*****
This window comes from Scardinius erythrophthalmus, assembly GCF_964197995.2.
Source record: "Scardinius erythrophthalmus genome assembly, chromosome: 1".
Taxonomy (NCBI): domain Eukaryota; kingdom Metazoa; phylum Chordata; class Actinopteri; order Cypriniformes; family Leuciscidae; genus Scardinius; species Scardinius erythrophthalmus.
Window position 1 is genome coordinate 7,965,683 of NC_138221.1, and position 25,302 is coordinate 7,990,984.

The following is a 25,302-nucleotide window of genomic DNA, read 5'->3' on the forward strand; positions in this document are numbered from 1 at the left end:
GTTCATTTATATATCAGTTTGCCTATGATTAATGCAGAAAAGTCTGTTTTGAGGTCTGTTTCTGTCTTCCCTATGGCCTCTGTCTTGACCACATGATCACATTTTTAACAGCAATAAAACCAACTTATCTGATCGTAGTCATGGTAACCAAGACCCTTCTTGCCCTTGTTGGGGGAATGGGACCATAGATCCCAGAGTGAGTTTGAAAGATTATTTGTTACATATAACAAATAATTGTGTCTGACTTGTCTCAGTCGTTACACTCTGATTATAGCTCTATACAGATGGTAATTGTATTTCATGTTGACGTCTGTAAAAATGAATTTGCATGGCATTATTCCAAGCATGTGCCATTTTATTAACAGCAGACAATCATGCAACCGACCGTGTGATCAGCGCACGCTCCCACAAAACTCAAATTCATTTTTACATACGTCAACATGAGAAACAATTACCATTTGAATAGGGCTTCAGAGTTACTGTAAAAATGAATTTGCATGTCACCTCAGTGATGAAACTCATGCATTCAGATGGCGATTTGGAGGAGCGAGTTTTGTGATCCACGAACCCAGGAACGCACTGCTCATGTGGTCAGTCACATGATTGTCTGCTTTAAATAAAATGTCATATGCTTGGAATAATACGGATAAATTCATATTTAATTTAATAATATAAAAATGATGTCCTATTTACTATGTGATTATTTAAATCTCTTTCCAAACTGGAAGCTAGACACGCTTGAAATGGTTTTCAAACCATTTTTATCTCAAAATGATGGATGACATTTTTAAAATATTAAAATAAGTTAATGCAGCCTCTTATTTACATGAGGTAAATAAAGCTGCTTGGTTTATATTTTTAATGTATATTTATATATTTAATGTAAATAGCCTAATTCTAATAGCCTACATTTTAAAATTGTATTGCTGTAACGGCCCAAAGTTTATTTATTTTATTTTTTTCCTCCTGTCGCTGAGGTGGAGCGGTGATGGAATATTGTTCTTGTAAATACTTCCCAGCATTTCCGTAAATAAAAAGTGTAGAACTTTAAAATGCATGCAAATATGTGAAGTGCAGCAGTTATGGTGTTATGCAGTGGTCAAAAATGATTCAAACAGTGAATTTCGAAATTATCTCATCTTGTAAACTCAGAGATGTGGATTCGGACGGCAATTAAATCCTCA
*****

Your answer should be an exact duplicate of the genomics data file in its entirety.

This window comes from Scardinius erythrophthalmus, assembly GCF_964197995.2.
Source record: "Scardinius erythrophthalmus genome assembly, chromosome: 1".
Taxonomy (NCBI): domain Eukaryota; kingdom Metazoa; phylum Chordata; class Actinopteri; order Cypriniformes; family Leuciscidae; genus Scardinius; species Scardinius erythrophthalmus.
Window position 1 is genome coordinate 7,965,683 of NC_138221.1, and position 25,302 is coordinate 7,990,984.

The following is a 25,302-nucleotide window of genomic DNA, read 5'->3' on the forward strand; positions in this document are numbered from 1 at the left end:
GTTCATTTATATATCAGTTTGCCTATGATTAATGCAGAAAAGTCTGTTTTGAGGTCTGTTTCTGTCTTCCCTATGGCCTCTGTCTTGACCACATGATCACATTTTTAACAGCAATAAAACCAACTTATCTGATCGTAGTCATGGTAACCAAGACCCTTCTTGCCCTTGTTGGGGGAATGGGACCATAGATCCCAGAGTGAGTTTGAAAGATTATTTGTTACATATAACAAATAATTGTGTCTGACTTGTCTCAGTCGTTACACTCTGATTATAGCTCTATACAGATGGTAATTGTATTTCATGTTGACGTCTGTAAAAATGAATTTGCATGGCATTATTCCAAGCATGTGCCATTTTATTAACAGCAGACAATCATGCAACCGACCGTGTGATCAGCGCACGCTCCCACAAAACTCAAATTCATTTTTACATACGTCAACATGAGAAACAATTACCATTTGAATAGGGCTTCAGAGTTACTGTAAAAATGAATTTGCATGTCACCTCAGTGATGAAACTCATGCATTCAGATGGCGATTTGGAGGAGCGAGTTTTGTGATCCACGAACCCAGGAACGCACTGCTCATGTGGTCAGTCACATGATTGTCTGCTTTAAATAAAATGTCATATGCTTGGAATAATACGGATAAATTCATATTTAATTTAATAATATAAAAATGATGTCCTATTTACTATGTGATTATTTAAATCTCTTTCCAAACTGGAAGCTAGACACGCTTGAAATGGTTTTCAAACCATTTTTATCTCAAAATGATGGATGACATTTTTAAAATATTAAAATAAGTTAATGCAGCCTCTTATTTACATGAGGTAAATAAAGCTGCTTGGTTTATATTTTTAATGTATATTTATATATTTAATGTAAATAGCCTAATTCTAATAGCCTACATTTTAAAATTGTATTGCTGTAACGGCCCAAAGTTTATTTATTTTATTTTTTTCCTCCTGTCGCTGAGGTGGAGCGGTGATGGAATATTGTTCTTGTAAATACTTCCCAGCATTTCCGTAAATAAAAAGTGTAGAACTTTAAAATGCATGCAAATATGTGAAGTGCAGCAGTTATGGTGTTATGCAGTGGTCAAAAATGATTCAAACAGTGAATTTCGAAATTATCTCATCTTGTAAACTCAGAGATGTGGATTCGGACGGCAATTAAATCCTCA